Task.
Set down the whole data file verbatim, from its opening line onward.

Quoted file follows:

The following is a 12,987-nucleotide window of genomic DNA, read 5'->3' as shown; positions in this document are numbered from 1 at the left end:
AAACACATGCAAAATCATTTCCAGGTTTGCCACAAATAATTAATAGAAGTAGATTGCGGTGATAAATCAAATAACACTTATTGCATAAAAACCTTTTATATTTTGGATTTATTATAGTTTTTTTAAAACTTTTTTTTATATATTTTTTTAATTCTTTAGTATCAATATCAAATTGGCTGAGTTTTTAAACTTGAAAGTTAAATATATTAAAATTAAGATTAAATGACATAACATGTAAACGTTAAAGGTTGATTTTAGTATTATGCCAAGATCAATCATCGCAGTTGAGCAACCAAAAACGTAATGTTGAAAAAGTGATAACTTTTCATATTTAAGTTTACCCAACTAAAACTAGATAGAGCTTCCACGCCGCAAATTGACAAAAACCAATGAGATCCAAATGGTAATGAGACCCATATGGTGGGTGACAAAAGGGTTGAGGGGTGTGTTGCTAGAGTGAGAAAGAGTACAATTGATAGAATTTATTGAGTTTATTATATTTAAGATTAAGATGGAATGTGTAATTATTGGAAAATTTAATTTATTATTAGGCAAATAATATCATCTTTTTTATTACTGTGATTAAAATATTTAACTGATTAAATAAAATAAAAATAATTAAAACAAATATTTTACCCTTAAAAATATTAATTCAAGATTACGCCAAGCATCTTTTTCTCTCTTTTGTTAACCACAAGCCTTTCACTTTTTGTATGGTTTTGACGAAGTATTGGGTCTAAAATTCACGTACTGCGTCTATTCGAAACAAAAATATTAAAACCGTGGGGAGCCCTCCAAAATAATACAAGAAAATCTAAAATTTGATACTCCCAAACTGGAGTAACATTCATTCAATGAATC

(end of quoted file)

The following is a 12,987-nucleotide window of genomic DNA, read 5'->3' as shown; positions in this document are numbered from 1 at the left end:
AAACACATGCAAAATCATTTCCAGGTTTGCCACAAATAATTAATAGAAGTAGATTGCGGTGATAAATCAAATAACACTTATTGCATAAAAACCTTTTATATTTTGGATTTATTATAGTTTTTTTAAAACTTTTTTTTATATATTTTTTTAATTCTTTAGTATCAATATCAAATTGGCTGAGTTTTTAAACTTGAAAGTTAAATATATTAAAATTAAGATTAAATGACATAACATGTAAACGTTAAAGGTTGATTTTAGTATTATGCCAAGATCAATCATCGCAGTTGAGCAACCAAAAACGTAATGTTGAAAAAGTGATAACTTTTCATATTTAAGTTTACCCAACTAAAACTAGATAGAGCTTCCACGCCGCAAATTGACAAAAACCAATGAGATCCAAATGGTAATGAGACCCATATGGTGGGTGACAAAAGGGTTGAGGGGTGTGTTGCTAGAGTGAGAAAGAGTACAATTGATAGAATTTATTGAGTTTATTATATTTAAGATTAAGATGGAATGTGTAATTATTGGAAAATTTAATTTATTATTAGGCAAATAATATCATCTTTTTTATTACTGTGATTAAAATATTTAACTGATTAAATAAAATAAAAATAATTAAAACAAATATTTTACCCTTAAAAATATTAATTCAAGATTACGCCAAGCATCTTTTTCTCTCTTTTGTTAACCACAAGCCTTTCACTTTTTGTATGGTTTTGACGAAGTATTGGGTCTAAAATTCACGTACTGCGTCTATTCGAAACAAAAATATTAAAACCGTGGGGAGCCCTCCAAAATAATACAAGAAAATCTAAAATTTGATACTCCCAAACTGGAGTAACATTCATTCAATGAATC